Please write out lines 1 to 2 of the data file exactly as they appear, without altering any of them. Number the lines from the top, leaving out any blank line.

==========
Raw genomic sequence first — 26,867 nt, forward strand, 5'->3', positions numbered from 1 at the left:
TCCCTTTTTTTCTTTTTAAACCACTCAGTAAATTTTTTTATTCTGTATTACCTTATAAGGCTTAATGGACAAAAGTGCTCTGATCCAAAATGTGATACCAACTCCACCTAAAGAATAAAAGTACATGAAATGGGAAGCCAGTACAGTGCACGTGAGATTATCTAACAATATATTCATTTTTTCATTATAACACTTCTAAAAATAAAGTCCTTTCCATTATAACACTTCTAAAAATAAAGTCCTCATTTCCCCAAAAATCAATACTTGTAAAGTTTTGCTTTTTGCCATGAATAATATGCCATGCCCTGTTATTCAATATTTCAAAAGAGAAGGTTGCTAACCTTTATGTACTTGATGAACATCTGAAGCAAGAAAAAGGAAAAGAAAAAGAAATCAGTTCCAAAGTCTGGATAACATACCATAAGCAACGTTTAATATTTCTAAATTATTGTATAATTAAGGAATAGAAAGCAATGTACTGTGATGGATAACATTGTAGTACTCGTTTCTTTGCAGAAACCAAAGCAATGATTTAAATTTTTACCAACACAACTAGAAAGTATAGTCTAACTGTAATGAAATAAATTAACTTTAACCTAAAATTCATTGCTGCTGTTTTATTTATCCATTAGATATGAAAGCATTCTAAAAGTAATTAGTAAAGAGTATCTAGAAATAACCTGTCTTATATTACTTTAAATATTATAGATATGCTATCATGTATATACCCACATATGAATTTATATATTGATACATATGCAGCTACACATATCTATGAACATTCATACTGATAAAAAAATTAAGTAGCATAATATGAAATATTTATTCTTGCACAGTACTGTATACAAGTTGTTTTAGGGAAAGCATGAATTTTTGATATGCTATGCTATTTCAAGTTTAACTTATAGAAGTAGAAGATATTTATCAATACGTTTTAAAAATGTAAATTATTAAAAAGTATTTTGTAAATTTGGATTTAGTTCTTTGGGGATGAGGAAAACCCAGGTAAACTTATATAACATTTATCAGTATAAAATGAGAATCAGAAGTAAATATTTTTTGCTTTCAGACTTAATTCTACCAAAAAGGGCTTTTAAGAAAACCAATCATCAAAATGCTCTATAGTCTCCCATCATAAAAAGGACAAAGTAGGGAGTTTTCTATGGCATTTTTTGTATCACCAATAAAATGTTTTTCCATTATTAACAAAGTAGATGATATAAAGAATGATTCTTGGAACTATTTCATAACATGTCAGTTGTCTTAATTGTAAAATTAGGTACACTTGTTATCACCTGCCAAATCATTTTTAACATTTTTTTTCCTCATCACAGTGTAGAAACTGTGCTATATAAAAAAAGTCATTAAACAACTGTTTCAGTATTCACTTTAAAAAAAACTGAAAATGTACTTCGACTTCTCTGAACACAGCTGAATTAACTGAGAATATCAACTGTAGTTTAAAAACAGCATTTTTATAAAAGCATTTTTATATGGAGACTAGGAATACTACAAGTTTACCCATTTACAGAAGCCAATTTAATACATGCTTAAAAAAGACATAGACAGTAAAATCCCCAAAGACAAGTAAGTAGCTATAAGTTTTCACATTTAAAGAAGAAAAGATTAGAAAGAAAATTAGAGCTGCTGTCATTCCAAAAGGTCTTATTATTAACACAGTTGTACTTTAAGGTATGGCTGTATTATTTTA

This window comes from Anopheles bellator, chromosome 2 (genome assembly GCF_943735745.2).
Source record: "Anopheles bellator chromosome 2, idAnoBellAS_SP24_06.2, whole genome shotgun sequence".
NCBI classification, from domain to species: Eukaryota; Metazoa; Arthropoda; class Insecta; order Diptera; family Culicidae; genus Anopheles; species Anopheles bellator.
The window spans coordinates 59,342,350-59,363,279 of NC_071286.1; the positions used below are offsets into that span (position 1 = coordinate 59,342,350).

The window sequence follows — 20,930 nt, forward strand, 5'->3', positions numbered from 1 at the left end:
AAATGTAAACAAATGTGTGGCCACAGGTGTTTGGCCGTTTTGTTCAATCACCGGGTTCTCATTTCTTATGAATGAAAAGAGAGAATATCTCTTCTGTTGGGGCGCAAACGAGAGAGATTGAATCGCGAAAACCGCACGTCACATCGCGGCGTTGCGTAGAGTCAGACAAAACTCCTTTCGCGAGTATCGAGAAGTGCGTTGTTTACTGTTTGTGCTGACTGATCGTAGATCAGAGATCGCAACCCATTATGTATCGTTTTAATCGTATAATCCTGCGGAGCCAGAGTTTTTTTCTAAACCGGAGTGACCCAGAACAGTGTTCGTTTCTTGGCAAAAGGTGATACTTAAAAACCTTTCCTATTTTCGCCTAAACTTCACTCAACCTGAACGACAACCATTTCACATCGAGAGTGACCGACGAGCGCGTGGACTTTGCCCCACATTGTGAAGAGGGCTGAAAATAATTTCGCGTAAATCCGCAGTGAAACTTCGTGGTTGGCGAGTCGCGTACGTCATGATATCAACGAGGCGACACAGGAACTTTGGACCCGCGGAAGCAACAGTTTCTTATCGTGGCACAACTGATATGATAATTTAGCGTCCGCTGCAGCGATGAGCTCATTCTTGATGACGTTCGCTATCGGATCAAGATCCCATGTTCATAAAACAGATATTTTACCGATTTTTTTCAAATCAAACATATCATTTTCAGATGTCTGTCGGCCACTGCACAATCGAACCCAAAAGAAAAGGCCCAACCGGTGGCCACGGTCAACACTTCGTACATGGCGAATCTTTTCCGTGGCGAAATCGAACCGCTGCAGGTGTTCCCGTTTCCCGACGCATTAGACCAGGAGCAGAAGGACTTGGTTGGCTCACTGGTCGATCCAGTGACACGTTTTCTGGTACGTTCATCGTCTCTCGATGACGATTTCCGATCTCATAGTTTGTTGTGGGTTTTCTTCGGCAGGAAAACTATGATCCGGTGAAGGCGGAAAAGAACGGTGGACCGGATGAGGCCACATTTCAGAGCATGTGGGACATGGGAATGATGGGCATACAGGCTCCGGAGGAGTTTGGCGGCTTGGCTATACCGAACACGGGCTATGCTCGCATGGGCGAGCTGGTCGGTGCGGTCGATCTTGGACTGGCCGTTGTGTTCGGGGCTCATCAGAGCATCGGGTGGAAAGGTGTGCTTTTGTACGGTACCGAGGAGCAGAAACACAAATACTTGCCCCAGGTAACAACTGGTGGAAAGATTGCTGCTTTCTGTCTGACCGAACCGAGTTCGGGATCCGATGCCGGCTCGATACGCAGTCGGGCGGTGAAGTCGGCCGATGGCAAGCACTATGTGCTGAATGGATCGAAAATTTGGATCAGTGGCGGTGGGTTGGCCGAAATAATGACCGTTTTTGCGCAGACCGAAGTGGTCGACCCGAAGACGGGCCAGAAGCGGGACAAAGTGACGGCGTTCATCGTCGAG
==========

Raw genomic sequence first — 26,867 nt, forward strand, 5'->3', positions numbered from 1 at the left:
TCCCTTTTTTTCTTTTTAAACCACTCAGTAAATTTTTTTATTCTGTATTACCTTATAAGGCTTAATGGACAAAAGTGCTCTGATCCAAAATGTGATACCAACTCCACCTAAAGAATAAAAGTACATGAAATGGGAAGCCAGTACAGTGCACGTGAGATTATCTAACAATATATTCATTTTTTCATTATAACACTTCTAAAAATAAAGTCCTTTCCATTATAACACTTCTAAAAATAAAGTCCTCATTTCCCCAAAAATCAATACTTGTAAAGTTTTGCTTTTTGCCATGAATAATATGCCATGCCCTGTTATTCAATATTTCAAAAGAGAAGGTTGCTAACCTTTATGTACTTGATGAACATCTGAAGCAAGAAAAAGGAAAAGAAAAAGAAATCAGTTCCAAAGTCTGGATAACATACCATAAGCAACGTTTAATATTTCTAAATTATTGTATAATTAAGGAATAGAAAGCAATGTACTGTGATGGATAACATTGTAGTACTCGTTTCTTTGCAGAAACCAAAGCAATGATTTAAATTTTTACCAACACAACTAGAAAGTATAGTCTAACTGTAATGAAATAAATTAACTTTAACCTAAAATTCATTGCTGCTGTTTTATTTATCCATTAGATATGAAAGCATTCTAAAAGTAATTAGTAAAGAGTATCTAGAAATAACCTGTCTTATATTACTTTAAATATTATAGATATGCTATCATGTATATACCCACATATGAATTTATATATTGATACATATGCAGCTACACATATCTATGAACATTCATACTGATAAAAAAATTAAGTAGCATAATATGAAATATTTATTCTTGCACAGTACTGTATACAAGTTGTTTTAGGGAAAGCATGAATTTTTGATATGCTATGCTATTTCAAGTTTAACTTATAGAAGTAGAAGATATTTATCAATACGTTTTAAAAATGTAAATTATTAAAAAGTATTTTGTAAATTTGGATTTAGTTCTTTGGGGATGAGGAAAACCCAGGTAAACTTATATAACATTTATCAGTATAAAATGAGAATCAGAAGTAAATATTTTTTGCTTTCAGACTTAATTCTACCAAAAAGGGCTTTTAAGAAAACCAATCATCAAAATGCTCTATAGTCTCCCATCATAAAAAGGACAAAGTAGGGAGTTTTCTATGGCATTTTTTGTATCACCAATAAAATGTTTTTCCATTATTAACAAAGTAGATGATATAAAGAATGATTCTTGGAACTATTTCATAACATGTCAGTTGTCTTAATTGTAAAATTAGGTACACTTGTTATCACCTGCCAAATCATTTTTAACATTTTTTTTCCTCATCACAGTGTAGAAACTGTGCTATATAAAAAAAGTCATTAAACAACTGTTTCAGTATTCACTTTAAAAAAAACTGAAAATGTACTTCGACTTCTCTGAACACAGCTGAATTAACTGAGAATATCAACTGTAGTTTAAAAACAGCATTTTTATAAAAGCATTTTTATATGGAGACTAGGAATACTACAAGTTTACCCATTTACAGAAGCCAATTTAATACATGCTTAAAAAAGACATAGACAGTAAAATCCCCAAAGACAAGTAAGTAGCTATAAGTTTTCACATTTAAAGAAGAAAAGATTAGAAAGAAAATTAGAGCTGCTGTCATTCCAAAAGGTCTTATTATTAACACAGTTGTACTTTAAGGTATGGCTGTATTATTTTA